The refrigeration cycle
In the following, the individual components of a simple refrigerant circuit will be described in order to finally explain the entire cycle understandable.
A liquid refrigerant absorbs heat during its evaporation. This phase change creates "cold" in a refrigerant circuit. When a refrigerant expands at ambient temperature through a restriction into the free atmosphere, it absorbs heat from the surrounding air and evaporates. If the atmospheric pressure changes, the refrigerant vaporizes at a different temperature, since the evaporation temperature is pressure-dependent.
The component in which the described process takes place is the evaporator. Its task is to remove heat from the surrounding medium, ie to "generate" cold.
The cooling process is, as already mentioned, a closed cycle process. Consequently, the refrigerant does not expand into the free atmosphere as described in the above example.
If the refrigerant coming from the evaporator is fed into a closed container, its internal pressure rises to the evaporation pressure. The refrigerant supply from the evaporator will thus gradually cease, and the temperature in both the evaporator and the container will gradually adjust to the ambient temperature.
In order to maintain a lower pressure and thus a lower temperature in the container, it must be deprived of steam. This is achieved by means of a compressor, which sucks steam from the evaporator. The compressor can be compared to a pump that delivers steam in the refrigerant circuit.
In a closed circuit, pressure and temperature always seek equilibrium. If, for example, the compressor extracts more steam from the evaporator than is generated there, the pressure prevailing there and thus the temperature drop. Conversely, pressure and temperature increase as the evaporator load increases so that the amount of steam generated exceeds the capacity of the compressor.
The compaction process
Refrigerant exits the evaporator either in the saturated or superheated steam state and is compressed after entering the compressor. The compression is usually achieved by means of a piston and is therefore comparable to the operation of an internal combustion engine of a car. To be able to do his work, the compressor must be supplied with energy. This energy is in turn transferred to the refrigerant during the compression process. Due to the compression energy supplied, the refrigerant gas leaves the compressor at a higher pressure compared to the inlet state and in a strongly overheated state. The supplied compressor energy depends on system pressure and temperature. It is obvious that more energy needs to be expended,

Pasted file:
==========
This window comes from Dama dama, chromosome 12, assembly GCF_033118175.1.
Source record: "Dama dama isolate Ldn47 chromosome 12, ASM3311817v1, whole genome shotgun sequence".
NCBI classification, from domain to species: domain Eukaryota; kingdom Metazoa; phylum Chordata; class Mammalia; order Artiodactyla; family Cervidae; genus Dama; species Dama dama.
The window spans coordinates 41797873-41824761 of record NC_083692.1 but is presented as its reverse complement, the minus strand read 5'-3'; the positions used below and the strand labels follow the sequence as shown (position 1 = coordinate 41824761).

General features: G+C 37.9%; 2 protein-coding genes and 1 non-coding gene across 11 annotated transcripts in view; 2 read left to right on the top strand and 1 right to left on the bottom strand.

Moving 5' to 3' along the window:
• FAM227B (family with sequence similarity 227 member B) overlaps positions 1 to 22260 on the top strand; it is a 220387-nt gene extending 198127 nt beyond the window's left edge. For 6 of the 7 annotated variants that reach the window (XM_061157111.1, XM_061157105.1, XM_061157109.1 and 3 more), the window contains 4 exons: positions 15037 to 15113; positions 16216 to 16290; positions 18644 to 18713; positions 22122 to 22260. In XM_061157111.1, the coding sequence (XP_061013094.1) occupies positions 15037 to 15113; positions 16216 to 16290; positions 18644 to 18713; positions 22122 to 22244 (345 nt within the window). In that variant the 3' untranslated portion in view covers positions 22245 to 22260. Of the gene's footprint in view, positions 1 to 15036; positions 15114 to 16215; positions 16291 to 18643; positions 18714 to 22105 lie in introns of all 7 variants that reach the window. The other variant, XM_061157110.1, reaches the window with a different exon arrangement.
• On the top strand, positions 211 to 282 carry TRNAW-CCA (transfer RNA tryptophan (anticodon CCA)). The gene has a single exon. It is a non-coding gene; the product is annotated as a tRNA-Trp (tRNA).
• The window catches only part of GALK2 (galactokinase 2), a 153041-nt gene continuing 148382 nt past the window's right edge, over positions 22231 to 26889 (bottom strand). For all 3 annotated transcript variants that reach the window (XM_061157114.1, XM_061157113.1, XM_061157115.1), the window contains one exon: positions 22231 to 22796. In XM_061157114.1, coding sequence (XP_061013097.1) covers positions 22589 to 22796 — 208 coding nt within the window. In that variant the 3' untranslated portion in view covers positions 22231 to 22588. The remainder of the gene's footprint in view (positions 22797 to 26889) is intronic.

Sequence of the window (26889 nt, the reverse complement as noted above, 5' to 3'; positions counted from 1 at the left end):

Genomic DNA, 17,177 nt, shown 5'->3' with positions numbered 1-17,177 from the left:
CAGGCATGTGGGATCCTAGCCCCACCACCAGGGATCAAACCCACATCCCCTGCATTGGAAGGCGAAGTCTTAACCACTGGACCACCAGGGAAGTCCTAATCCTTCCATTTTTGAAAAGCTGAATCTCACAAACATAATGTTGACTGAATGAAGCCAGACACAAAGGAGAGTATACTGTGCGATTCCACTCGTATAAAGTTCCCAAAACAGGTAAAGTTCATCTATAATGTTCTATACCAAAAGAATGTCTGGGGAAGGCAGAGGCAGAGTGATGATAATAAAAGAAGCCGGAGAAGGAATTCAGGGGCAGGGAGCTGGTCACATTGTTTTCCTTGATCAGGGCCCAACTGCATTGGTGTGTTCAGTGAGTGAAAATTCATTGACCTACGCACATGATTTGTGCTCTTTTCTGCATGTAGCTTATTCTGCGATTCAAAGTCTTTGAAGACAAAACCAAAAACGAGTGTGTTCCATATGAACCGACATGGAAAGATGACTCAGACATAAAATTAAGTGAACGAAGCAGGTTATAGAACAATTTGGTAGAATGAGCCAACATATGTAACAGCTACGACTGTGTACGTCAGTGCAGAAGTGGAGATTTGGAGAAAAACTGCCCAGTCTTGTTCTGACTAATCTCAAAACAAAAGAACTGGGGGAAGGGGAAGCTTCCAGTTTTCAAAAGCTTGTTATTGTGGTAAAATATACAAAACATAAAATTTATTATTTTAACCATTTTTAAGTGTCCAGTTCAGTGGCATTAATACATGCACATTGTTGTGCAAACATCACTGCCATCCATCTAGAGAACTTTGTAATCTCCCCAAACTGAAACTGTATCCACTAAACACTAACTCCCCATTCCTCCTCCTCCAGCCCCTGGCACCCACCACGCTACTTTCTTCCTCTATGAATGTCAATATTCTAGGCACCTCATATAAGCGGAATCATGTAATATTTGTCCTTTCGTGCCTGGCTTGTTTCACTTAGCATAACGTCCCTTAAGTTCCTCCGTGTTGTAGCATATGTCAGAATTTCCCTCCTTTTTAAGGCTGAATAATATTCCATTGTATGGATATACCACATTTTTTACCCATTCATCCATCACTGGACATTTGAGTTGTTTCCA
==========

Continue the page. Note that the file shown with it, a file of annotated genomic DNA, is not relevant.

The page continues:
The refrigerant gives off heat in the condenser, which is supplied to another medium of lower temperature. The amount of heat released is composed of the energy absorbed in the evaporator and the compaction energy required for compaction.
The medium that absorbs this amount of heat may be water or air. The condition is that the temperature of the medium is lower than the condensing temperature. The liquefaction process is similar to the evaporation process, except that the state changes are in opposite directions, ie from the vapor phase to the liquid state.
The expansion process
Refrigerant liquid flows from the condenser to a collector that corresponds to the container mentioned in section 3.1.
Due to the pressure increase through the compressor, the collector pressure is much higher than the evaporator pressure. In turn, to lower the pressure to the level of the evaporator pressure, a throttle point must be installed, through which the refrigerant can expand. The corresponding component is usually an expansion valve.
Immediately before the expansion valve, the liquid refrigerant is slightly below its boiling point. The sudden drop in pressure causes a change of state. The refrigerant starts to boil and evaporates at a lower temperature. This evaporation takes place in the evaporator, which closes the described refrigeration cycle.
The high and low pressure sides of the refrigeration system
There are a number of different temperatures in the refrigeration cycle, as we are dealing with supercooled and saturated liquids as well as saturated and superheated steam. In principle, however, only two pressures prevail in the system; the evaporation and condensing pressure. Accordingly, the refrigeration cycle is divided into a low-pressure and a high-pressure side.